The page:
After enjoying this wonderful video of a Vigier fretless guitar with a metal neck I have decided to defret one of my cheaper Les Paul copies to see what it feels like, but I have a couple of queries, as I have never defretted a neck before.

I assume most of the answers on this question about defretting a bass guitar are relevant, but specific issues for a guitar occur to me:

  • bass strings are nice and thick, but will normal guitar strings chew up the wood of my neck?
  • do guitar strings have enough mass to make this sound well on a wooden neck? The one in the video has a metal neck.

If no-one knows, I'll find out and report back, but I'm sure someone must have tried this.

  • Roundwound bass strings may be thick, but they still chew up the wood after a while, especially if it's something softer than ebony. I believe the treble strings, much like flatwounds, are less of a problem in that account. Jun 11, 2012 at 15:32
  • Regarding the strings, you might go up a guage or three. And you might want to lower the action - especially at the nut. If you guage up from 9s with a factory nut you might want to slightly widen the slots anyway so a set of nut files from Stew-Mac would let you drop that down slightly at the same time. My gut says I might want 12s on a fretless just to have more mass and sustain, but I've never played one. Apr 8, 2015 at 12:55
  • See also: youtube.com/watch?v=ewCZ-TWdx40 Apr 9, 2015 at 22:12

2 Answers 2


One thing not mentioned in the post you link to about de-fretting a bass guitar is that after the frets are removed, and the fret slots are filled, it is common to apply a thick hard finish to the rosewood fretboard with marine epoxy or super glue (cyanoacrylate). This usually involves multiple coats of the finish and drying and fine sanding inbetween layers, followed by buffing to create a glossy surface. The purpose of the finish, I have read, is to protect the rosewood from being "chewed up" by the roundwound strings, but also to increase sustain and brighten the tone of the instrument.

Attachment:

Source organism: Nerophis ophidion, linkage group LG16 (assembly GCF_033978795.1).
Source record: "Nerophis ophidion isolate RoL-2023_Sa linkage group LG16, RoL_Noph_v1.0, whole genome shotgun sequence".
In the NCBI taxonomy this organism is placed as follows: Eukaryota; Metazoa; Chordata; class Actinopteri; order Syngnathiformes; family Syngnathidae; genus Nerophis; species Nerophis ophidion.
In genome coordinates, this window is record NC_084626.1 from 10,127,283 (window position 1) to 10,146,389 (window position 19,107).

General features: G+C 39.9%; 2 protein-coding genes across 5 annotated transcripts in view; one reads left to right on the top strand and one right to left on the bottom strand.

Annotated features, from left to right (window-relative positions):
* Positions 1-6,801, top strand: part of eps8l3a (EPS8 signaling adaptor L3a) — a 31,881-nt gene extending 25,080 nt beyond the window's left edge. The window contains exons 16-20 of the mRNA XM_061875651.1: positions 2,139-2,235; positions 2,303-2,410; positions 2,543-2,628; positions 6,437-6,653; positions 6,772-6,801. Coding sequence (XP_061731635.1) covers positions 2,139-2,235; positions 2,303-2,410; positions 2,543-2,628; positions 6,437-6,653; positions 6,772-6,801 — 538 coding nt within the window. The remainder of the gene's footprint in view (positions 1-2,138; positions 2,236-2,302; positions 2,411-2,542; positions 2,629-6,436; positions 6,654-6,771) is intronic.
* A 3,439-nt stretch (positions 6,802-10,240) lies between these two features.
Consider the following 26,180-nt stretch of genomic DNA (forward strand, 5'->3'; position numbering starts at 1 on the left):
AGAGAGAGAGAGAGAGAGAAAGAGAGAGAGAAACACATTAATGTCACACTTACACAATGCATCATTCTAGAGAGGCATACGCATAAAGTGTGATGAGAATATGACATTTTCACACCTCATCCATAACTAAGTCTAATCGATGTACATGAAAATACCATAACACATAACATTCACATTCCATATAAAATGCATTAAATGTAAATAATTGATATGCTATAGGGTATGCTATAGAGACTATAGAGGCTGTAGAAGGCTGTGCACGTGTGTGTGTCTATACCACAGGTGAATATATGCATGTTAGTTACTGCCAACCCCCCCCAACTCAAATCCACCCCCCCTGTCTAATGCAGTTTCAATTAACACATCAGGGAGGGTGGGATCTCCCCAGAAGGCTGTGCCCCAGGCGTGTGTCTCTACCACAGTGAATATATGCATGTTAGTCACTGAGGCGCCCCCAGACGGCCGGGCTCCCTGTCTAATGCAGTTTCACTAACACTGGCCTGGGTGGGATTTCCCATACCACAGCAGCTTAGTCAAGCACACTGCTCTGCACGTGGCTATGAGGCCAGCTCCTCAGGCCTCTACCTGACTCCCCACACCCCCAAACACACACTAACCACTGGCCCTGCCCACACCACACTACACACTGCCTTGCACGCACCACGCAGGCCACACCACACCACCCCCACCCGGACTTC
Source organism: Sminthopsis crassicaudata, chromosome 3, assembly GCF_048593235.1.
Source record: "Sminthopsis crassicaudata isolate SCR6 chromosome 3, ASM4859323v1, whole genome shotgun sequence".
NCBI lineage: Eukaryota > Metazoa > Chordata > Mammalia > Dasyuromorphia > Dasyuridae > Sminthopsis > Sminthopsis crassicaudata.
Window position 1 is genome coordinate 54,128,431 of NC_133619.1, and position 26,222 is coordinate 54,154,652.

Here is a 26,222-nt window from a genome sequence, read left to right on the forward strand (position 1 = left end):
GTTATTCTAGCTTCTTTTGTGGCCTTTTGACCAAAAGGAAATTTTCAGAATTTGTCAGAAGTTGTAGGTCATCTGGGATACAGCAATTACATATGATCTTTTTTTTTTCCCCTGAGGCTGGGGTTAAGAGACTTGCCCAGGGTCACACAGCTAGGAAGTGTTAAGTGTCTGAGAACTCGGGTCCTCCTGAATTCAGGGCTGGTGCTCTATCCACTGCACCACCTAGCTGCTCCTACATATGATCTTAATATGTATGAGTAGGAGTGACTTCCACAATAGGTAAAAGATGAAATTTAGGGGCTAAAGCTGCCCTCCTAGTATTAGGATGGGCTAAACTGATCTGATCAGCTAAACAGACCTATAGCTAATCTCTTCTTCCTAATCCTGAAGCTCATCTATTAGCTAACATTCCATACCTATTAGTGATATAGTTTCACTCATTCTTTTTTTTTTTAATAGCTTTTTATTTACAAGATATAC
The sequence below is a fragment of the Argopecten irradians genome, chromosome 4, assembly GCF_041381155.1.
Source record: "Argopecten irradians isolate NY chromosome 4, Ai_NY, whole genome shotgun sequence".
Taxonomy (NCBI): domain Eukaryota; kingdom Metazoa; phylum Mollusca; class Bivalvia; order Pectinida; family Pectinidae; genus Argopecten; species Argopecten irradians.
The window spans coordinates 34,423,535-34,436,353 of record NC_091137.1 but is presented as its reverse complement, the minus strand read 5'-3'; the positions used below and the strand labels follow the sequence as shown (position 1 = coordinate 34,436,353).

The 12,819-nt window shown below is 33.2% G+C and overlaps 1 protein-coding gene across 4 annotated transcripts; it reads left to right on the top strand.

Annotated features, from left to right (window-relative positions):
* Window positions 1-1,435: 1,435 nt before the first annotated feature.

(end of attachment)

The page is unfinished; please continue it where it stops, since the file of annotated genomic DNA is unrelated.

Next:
Marine epoxy coating on the de-fretted fingerboard was popularized by pioneering fretless jazz bassist Jaco Pastorius. In more recent years cyanoacrylate has become a more common alternative.

You can find discussions on finishing a fingerboard in epoxy or cyanoacrylate on talkbass.com.


I converted an acoustic, and even replaced nylon strings with steel to add pick-ups, and yet this (fretboard wear) doesn't appear to be an issue at all. There are two reasons for this being so:

First, I filed off my frets instead of removing them, so there is still metal beneath the areas with most stress.

Second, becoming accurate with fretless playing is more of an analog slide process than a digital fret business. You'll become proficient in sliding perpendicular to the strings to achieve your desired note, and adopt that technique or trills (rocking your finger) in place of using bends which are the main culprit in fretboard wear.

Your sound will suffer however if you continue to play with the pads of your fingers. You will have quieter notes with less attack, less sustain, and less succinct tonality. To resemble the tone you had with frets will require playing with your nails pressed against the fretboard, which is no easy trick.

Also your right-hand technique will have to change even if you increase the action. You had some action space between frets before with frets. Now your strings will rest directly on the fretboard, and any plucking or strumming short of perpendicular to the surface is going to result in string slap or buzz.

Wood is softer, and metal would be nicer, but you'll be varnishing the thing anyway. I suppose the stiffer the varnish, the better. I used marine spar varnish and it worked fine. The fine powder from filing my nickel frets got into the wood grain, but I find I prefer the look.

  • My issue was that I started with a guitar which had already been gouged out from bending. It wouldn't have been an issue except that it was local to three strings and three frets, and i have to adjust my intervals at that one scooped out spot. Your fretboard may never have been level to begin with (mfgr's only need to level frets, not fretboards), but that much can be remedied with more varnish and a long metal sanding block, and one can adapt playing to 'gradual' inconsistencies. All told, I'm so glad I finally have a versatile instrument which suits my slide style and foreign scales. Apr 8, 2015 at 11:23

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